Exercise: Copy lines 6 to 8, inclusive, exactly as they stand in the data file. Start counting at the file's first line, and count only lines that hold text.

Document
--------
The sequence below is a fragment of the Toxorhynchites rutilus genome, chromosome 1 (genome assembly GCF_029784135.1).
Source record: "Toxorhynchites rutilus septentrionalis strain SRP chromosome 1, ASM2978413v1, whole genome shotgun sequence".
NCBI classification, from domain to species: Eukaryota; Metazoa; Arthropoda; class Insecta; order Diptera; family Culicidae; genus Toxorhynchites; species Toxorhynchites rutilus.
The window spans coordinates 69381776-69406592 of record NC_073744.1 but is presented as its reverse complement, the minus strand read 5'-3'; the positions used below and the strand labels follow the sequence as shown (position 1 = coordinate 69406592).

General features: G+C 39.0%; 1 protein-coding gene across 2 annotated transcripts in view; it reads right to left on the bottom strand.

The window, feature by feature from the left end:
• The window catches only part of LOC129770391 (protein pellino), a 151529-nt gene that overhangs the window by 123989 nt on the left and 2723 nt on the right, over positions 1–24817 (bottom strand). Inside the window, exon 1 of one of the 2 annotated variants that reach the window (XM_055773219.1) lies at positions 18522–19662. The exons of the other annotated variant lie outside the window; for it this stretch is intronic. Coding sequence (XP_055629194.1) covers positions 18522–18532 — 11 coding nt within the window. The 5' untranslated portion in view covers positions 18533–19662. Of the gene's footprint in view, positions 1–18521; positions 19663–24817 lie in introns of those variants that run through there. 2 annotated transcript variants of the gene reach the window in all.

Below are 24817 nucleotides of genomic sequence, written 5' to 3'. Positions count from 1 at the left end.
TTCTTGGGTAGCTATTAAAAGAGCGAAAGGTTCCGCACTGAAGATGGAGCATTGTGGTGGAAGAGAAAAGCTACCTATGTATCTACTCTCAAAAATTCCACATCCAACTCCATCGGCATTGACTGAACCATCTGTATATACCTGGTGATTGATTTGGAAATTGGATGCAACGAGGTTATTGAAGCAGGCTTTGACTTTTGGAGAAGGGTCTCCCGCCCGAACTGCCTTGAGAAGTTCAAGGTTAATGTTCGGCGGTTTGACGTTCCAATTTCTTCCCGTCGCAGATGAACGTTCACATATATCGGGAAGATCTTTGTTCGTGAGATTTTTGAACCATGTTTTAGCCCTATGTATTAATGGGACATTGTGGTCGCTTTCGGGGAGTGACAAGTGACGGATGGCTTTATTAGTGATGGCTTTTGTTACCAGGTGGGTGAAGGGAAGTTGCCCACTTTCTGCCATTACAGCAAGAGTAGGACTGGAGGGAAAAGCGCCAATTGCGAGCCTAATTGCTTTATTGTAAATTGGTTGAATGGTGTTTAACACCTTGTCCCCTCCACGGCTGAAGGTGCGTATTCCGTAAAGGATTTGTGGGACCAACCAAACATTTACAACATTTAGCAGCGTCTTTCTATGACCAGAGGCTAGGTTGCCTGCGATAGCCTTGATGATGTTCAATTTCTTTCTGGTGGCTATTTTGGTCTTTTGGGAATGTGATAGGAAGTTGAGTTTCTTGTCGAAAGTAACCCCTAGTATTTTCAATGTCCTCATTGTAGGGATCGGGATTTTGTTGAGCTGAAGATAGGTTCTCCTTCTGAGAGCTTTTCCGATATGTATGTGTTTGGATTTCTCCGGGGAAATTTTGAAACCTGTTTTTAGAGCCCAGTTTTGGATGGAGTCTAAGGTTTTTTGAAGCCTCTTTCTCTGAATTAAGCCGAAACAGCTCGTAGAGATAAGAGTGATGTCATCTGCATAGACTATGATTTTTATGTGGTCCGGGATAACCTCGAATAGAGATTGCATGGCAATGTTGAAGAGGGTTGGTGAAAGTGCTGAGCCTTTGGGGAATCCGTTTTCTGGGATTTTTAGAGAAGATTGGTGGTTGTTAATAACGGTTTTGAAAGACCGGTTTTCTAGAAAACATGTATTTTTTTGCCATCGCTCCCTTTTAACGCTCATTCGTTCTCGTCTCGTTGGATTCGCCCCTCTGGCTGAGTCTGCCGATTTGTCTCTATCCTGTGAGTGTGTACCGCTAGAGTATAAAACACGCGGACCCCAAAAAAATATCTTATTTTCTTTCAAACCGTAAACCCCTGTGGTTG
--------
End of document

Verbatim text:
The window, feature by feature from the left end:
• The window catches only part of LOC129770391 (protein pellino), a 151529-nt gene that overhangs the window by 123989 nt on the left and 2723 nt on the right, over positions 1–24817 (bottom strand). Inside the window, exon 1 of one of the 2 annotated variants that reach the window (XM_055773219.1) lies at positions 18522–19662. The exons of the other annotated variant lie outside the window; for it this stretch is intronic. Coding sequence (XP_055629194.1) covers positions 18522–18532 — 11 coding nt within the window. The 5' untranslated portion in view covers positions 18533–19662. Of the gene's footprint in view, positions 1–18521; positions 19663–24817 lie in introns of those variants that run through there. 2 annotated transcript variants of the gene reach the window in all.

Below are 24817 nucleotides of genomic sequence, written 5' to 3'. Positions count from 1 at the left end.